Sitting with the Next President

My wife had a wonderful if question a few weeks back, something simple yet elegant.

What if we had to vote on candidates via radio only?

How would we decide based solely on the aural sense? We were talking about variants of the essay. What if all the candidates had to write their way into the office? I find the radio more intriguing. Kucinich strikes an odd look, especially when posing with his wife. The image rules. In the image we lose the power of the speaking voice. Or am I wrong about that?

I want anyone claiming to speak or act for me to come to my house and tell me what’s really on their mind. I’ll give them a nice cup of coffee and space to think, either party, whatever. At the moment, we never really know much about anyone given that the screen is a moment made to look like a mile of space, and relying on news is even worse given that you can only conclude so much within the edited frame. The illusion of the TV moment and its strange arcs of reality are vividly dangerous for decision making or as a serious tool for argument and consensus building, as we’ve seen. For most people, all they will know of this or that person is as a TV image.

We meet Sir Gawain head on at the end of the tale when he learns what we’ve suspected all along. The audience knows far less from the first person. Storytelling and media are consequential to each other. The political season–which appears now to be perpetual (a mark of a failure in the system?), like war–and its stories are expressed on a rehearsed stage as far away from reality as is possible, but this is so known now that it’s become cliched. We should stop buying that soap and shampoo, I think. It’s always on sale.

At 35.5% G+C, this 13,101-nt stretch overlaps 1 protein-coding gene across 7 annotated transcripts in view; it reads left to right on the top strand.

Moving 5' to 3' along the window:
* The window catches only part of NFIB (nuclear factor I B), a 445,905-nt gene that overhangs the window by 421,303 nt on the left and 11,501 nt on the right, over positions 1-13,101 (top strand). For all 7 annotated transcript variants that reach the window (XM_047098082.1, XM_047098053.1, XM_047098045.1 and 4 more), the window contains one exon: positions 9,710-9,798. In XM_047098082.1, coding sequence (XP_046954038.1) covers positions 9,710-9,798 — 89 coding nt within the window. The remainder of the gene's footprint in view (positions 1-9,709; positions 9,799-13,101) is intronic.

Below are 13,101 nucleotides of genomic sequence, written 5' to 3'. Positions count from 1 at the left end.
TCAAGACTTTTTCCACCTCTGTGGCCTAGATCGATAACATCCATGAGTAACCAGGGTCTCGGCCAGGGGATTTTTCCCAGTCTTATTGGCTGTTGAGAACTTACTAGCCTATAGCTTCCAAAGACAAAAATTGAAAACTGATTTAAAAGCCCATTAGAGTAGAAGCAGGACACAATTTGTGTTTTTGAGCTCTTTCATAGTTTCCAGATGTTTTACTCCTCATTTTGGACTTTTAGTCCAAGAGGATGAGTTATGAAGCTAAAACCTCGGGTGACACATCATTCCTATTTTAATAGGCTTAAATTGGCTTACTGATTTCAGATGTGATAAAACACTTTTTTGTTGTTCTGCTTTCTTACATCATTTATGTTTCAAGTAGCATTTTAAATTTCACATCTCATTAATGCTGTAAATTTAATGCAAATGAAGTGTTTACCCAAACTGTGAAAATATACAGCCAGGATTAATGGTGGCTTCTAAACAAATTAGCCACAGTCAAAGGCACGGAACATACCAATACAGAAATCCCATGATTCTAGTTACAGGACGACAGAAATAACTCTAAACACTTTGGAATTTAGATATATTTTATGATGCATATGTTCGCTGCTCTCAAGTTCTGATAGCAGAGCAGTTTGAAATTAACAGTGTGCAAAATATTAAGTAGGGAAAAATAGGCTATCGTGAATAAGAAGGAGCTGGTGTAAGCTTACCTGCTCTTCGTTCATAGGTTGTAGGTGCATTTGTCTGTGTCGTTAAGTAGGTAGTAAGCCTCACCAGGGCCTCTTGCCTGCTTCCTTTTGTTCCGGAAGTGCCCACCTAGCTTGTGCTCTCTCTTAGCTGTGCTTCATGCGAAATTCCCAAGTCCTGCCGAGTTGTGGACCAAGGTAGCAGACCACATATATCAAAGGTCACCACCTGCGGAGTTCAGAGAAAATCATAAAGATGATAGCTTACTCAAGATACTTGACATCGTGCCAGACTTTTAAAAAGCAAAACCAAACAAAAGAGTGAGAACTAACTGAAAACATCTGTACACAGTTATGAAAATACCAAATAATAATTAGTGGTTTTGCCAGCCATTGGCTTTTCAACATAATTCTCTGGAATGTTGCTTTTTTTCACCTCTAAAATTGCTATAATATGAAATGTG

Isn’t it important that we think about how we know, distinguish, and conclude?

1 thought on “Sitting with the Next President

  1. Josh

    “In the image we lose the power of the speaking voice. Or am I wrong about that?”

    The first-ever TV Presidential debate in 1960 drove a nail into Nixon’s bid at the White House because he believed the people would vote for what they heard and not what they saw. (It didn’t help that he was in the throes of a cold.) I believe the historical fallout of that televised debate developed the destructive paranoia he had of the media that would eventually destroy his legacy.

    TV has changed modern politics in a way that I do not consider to be good. We never see the famous Presidential train trips throughout the country or the kind of historical debates as Lincoln/Dougals. The TV box and the internet has desensitised politics.

    The question you leave us with is spot on.

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